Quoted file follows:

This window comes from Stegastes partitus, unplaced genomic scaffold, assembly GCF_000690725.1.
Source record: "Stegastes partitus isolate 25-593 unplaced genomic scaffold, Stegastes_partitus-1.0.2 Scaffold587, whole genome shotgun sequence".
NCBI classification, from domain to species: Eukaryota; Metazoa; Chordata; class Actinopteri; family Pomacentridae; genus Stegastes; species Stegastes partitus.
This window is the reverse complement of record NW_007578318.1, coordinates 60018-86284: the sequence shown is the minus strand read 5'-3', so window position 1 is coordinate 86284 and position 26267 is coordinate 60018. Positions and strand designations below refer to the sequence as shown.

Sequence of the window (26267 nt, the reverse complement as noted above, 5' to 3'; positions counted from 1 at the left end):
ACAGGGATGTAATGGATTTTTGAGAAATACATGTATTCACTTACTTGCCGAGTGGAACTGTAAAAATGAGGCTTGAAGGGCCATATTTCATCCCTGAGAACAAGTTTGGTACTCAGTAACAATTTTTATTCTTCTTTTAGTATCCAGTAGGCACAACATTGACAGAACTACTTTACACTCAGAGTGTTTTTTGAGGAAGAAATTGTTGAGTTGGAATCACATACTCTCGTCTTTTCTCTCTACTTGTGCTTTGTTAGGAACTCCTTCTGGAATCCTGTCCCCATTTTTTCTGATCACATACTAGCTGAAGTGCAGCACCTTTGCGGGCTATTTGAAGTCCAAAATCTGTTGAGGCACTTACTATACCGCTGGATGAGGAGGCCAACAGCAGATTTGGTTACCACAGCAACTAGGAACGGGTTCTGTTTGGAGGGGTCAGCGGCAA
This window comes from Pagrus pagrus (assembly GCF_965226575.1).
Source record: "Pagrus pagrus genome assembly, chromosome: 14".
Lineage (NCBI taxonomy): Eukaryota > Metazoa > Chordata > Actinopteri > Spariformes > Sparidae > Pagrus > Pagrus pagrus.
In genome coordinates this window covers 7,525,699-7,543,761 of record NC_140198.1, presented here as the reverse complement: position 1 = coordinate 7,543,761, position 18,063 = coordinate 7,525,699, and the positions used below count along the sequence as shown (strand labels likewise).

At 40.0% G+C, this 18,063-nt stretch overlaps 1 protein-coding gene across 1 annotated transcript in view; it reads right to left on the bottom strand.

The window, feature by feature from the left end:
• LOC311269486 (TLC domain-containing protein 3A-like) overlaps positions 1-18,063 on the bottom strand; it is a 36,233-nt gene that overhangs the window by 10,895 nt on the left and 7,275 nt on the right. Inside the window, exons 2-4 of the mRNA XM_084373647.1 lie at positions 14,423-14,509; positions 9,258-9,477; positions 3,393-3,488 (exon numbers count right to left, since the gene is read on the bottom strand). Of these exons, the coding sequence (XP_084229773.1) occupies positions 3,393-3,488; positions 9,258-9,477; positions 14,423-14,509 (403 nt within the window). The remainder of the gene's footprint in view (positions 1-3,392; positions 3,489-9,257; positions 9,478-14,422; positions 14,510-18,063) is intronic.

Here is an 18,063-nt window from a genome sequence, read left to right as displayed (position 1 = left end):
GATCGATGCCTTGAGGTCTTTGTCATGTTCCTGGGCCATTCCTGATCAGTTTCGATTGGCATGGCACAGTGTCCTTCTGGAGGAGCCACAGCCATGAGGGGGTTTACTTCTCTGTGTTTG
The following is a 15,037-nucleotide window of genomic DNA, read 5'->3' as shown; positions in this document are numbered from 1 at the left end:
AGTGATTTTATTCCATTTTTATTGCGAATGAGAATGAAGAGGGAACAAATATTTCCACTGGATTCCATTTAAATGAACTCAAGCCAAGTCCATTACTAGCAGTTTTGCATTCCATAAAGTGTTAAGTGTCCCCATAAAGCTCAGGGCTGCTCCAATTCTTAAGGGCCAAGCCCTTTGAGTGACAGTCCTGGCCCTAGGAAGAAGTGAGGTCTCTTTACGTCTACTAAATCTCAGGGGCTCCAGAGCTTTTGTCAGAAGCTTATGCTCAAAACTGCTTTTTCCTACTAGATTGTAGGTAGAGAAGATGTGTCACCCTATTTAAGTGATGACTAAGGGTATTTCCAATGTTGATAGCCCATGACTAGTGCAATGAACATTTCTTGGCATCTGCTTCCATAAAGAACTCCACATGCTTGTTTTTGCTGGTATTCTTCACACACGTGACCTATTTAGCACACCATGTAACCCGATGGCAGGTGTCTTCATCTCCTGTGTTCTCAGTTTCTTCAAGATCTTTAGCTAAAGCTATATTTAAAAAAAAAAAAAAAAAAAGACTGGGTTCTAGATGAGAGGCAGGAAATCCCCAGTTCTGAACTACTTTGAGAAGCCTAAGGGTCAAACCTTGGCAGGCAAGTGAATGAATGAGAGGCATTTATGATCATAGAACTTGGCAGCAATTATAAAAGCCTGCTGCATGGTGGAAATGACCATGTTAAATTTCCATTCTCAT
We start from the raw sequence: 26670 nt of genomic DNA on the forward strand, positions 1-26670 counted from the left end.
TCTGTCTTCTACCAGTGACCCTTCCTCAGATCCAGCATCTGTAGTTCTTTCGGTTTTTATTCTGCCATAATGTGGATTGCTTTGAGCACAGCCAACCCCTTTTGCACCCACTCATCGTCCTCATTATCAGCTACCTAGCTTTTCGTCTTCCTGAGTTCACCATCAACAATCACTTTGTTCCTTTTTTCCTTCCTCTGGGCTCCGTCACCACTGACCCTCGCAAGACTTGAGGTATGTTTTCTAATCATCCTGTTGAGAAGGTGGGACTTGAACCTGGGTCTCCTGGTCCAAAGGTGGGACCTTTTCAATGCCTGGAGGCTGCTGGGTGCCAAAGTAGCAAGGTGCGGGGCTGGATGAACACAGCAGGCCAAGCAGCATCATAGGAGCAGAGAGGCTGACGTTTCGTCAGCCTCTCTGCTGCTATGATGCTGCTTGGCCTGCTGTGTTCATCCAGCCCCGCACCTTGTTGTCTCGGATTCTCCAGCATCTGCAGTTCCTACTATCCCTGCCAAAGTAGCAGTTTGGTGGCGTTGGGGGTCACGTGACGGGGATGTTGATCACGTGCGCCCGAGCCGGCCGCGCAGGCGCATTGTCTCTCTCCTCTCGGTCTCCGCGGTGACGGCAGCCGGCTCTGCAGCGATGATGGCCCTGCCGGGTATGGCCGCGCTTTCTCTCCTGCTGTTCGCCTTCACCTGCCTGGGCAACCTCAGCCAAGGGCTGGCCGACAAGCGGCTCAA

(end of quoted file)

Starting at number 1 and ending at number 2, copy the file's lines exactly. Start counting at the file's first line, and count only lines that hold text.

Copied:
This window comes from Stegastes partitus, unplaced genomic scaffold, assembly GCF_000690725.1.
Source record: "Stegastes partitus isolate 25-593 unplaced genomic scaffold, Stegastes_partitus-1.0.2 Scaffold587, whole genome shotgun sequence".